Dying Inside by Robert Silverberg is the painfully intimate portrait of David Selig, a man who has been blessed (or cursed, as he might say) with the gift of telepathy. He has learned to live with the ability, but now finds that his amazing power is slowly disappearing, leaving him ordinary again. Throughout the novel, Selig is literate, insightful and self-deprecating as he mercilessly dissects his own life. I found him less than likable, but completely fascinating. He leads an almost meaningless life, has no friendships and hardly any real relationships, and despite being worldly and erudite, he is also depressingly small-minded.
Getting such an intimate view into Selig’s mind is at times a painful experience: despite his pettiness, sexism and occasional racism, you can’t help but feel for him. The bitter irony of Dying Inside is that this man, who is able to read people’s thoughts, is so completely self-centered and small-minded that he is incapable of having a meaningful relationship with anyone.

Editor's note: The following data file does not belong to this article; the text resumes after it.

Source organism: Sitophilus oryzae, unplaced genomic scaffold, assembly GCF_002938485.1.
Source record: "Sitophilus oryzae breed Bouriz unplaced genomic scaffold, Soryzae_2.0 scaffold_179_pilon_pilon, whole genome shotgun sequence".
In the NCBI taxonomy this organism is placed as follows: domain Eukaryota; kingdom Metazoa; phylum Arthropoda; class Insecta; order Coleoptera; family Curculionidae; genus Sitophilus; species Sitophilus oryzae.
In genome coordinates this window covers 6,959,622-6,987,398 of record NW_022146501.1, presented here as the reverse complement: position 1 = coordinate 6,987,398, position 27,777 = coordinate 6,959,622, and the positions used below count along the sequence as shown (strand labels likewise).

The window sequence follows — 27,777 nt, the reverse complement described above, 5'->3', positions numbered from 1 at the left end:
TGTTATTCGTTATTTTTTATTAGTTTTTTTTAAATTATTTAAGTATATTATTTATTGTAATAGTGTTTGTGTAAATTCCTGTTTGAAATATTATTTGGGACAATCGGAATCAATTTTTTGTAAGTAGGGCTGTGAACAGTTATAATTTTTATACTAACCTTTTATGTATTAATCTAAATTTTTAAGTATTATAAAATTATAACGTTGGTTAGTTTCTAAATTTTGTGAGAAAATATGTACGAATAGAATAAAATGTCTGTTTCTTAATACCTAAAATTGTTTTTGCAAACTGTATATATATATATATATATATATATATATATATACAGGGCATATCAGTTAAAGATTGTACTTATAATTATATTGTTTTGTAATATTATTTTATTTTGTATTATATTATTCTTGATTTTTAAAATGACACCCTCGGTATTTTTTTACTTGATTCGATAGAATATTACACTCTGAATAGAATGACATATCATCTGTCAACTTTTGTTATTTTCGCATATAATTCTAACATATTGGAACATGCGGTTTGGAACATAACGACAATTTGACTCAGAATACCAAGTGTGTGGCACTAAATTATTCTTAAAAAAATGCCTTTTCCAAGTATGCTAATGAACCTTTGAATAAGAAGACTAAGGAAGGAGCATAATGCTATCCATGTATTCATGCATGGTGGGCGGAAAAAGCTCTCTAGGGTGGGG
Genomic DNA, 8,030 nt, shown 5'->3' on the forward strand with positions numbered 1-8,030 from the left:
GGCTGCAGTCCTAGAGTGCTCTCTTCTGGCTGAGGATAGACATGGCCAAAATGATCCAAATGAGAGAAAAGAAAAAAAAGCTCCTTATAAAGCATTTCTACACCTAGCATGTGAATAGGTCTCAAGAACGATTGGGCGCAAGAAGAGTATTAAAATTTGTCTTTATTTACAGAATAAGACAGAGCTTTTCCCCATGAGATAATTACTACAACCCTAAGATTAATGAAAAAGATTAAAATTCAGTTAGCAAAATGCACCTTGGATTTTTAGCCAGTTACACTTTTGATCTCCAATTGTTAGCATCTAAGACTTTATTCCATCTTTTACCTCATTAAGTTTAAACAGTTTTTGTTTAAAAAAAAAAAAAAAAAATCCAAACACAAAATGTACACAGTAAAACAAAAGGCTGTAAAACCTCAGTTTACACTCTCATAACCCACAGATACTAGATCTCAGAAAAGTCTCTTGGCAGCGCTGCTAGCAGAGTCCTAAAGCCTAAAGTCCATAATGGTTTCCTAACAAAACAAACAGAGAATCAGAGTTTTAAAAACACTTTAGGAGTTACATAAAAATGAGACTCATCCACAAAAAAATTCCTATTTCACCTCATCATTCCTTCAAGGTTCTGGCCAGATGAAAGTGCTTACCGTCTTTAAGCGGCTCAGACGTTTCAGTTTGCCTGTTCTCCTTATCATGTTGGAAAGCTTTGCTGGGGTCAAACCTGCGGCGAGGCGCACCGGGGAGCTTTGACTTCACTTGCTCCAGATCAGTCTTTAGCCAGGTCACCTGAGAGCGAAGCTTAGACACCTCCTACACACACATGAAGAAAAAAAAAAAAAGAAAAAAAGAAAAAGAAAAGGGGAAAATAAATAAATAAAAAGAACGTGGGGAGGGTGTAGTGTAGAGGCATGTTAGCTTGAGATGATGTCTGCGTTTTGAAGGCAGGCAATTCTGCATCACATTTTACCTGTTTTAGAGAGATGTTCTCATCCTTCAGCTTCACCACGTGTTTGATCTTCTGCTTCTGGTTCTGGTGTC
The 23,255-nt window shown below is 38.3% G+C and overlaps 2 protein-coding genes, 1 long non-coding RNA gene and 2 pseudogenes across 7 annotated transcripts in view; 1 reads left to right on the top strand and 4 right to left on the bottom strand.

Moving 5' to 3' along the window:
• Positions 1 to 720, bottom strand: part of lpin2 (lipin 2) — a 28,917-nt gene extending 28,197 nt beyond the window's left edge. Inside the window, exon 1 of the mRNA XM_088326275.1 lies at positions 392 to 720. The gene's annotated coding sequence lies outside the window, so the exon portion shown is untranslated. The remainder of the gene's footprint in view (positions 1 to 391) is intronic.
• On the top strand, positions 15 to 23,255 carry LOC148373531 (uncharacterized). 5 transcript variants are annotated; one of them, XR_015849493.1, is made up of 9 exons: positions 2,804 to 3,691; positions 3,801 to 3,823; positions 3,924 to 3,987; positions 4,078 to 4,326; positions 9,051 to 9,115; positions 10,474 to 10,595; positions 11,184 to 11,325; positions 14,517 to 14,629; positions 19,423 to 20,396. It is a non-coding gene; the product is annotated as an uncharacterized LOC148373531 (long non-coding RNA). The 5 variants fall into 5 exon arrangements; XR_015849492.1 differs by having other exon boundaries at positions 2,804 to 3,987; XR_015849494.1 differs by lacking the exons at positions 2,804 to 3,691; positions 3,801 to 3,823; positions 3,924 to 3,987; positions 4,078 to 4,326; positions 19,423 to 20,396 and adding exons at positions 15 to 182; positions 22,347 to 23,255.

Dying Inside is beautifully written, using a series of flashbacks to tell Selig’s story as he thinks back on his life. Robert Silverberg’s prose is gorgeous, perfectly reflecting his character’s thoughts and full of often inwardly directed irony. After reading this book, you will feel like you know David Selig. You might not like him very much, but he will be real to you.
Dying Inside is an excellent novel, recommended both to science fiction fans and to people who usually don’t read the genre. This is one of those books you’re almost guaranteed to end up thinking about for a long time after turning the final page.